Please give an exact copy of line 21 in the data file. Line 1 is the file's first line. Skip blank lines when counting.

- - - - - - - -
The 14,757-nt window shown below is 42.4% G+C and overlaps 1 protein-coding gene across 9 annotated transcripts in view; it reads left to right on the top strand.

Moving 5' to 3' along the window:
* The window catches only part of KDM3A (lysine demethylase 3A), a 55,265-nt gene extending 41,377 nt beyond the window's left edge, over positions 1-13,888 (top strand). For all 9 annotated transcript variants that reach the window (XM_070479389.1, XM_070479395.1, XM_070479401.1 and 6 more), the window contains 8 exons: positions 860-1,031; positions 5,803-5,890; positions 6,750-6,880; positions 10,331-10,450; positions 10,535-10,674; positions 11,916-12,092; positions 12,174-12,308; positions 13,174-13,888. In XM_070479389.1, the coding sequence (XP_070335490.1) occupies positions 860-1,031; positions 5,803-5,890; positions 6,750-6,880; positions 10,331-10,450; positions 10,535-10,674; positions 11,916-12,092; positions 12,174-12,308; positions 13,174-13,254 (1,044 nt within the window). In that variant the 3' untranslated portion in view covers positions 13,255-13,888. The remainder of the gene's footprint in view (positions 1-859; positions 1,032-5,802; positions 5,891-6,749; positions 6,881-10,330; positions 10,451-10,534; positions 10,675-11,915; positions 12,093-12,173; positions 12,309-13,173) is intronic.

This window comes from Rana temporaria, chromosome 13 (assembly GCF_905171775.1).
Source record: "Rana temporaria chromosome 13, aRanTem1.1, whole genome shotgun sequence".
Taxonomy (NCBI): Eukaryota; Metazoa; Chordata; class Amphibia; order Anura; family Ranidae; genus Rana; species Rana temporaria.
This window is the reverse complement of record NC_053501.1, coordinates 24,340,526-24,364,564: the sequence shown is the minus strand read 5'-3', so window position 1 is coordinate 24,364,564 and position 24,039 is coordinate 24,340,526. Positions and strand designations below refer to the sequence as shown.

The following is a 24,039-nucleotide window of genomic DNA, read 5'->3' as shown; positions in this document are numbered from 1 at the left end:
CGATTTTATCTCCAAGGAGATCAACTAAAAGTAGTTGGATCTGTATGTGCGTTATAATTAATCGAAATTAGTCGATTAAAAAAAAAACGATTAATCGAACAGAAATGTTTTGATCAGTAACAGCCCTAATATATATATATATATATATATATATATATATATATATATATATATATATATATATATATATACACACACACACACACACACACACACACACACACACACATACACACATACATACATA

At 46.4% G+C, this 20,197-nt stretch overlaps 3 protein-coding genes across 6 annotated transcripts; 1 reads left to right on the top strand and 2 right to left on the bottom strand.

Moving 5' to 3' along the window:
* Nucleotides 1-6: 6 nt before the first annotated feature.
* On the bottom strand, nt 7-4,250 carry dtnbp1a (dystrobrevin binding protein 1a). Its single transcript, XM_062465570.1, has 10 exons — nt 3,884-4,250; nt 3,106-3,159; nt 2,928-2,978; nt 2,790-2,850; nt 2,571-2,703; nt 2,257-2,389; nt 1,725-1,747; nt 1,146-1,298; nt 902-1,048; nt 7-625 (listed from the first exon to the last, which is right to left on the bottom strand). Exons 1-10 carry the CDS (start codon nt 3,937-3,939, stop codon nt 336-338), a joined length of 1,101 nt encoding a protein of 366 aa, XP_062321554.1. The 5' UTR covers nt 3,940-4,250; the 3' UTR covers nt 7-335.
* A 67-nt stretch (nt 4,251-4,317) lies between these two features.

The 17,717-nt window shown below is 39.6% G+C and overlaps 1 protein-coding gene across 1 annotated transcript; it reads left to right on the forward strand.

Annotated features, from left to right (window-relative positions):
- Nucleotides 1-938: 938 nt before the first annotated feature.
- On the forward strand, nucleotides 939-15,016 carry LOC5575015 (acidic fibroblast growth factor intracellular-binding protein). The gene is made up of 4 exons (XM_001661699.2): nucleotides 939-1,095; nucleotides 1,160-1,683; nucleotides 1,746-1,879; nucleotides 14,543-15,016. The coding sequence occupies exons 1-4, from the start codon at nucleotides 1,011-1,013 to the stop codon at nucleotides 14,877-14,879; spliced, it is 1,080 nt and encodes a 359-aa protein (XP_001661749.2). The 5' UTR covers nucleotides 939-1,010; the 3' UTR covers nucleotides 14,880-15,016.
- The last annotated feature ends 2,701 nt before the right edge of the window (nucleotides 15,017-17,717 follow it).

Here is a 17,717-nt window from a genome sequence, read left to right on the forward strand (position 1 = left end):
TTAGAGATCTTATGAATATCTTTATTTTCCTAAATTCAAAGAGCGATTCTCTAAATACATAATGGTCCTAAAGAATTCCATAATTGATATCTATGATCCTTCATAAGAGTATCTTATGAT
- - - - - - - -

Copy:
TTAGAGATCTTATGAATATCTTTATTTTCCTAAATTCAAAGAGCGATTCTCTAAATACATAATGGTCCTAAAGAATTCCATAATTGATATCTATGATCCTTCATAAGAGTATCTTATGAT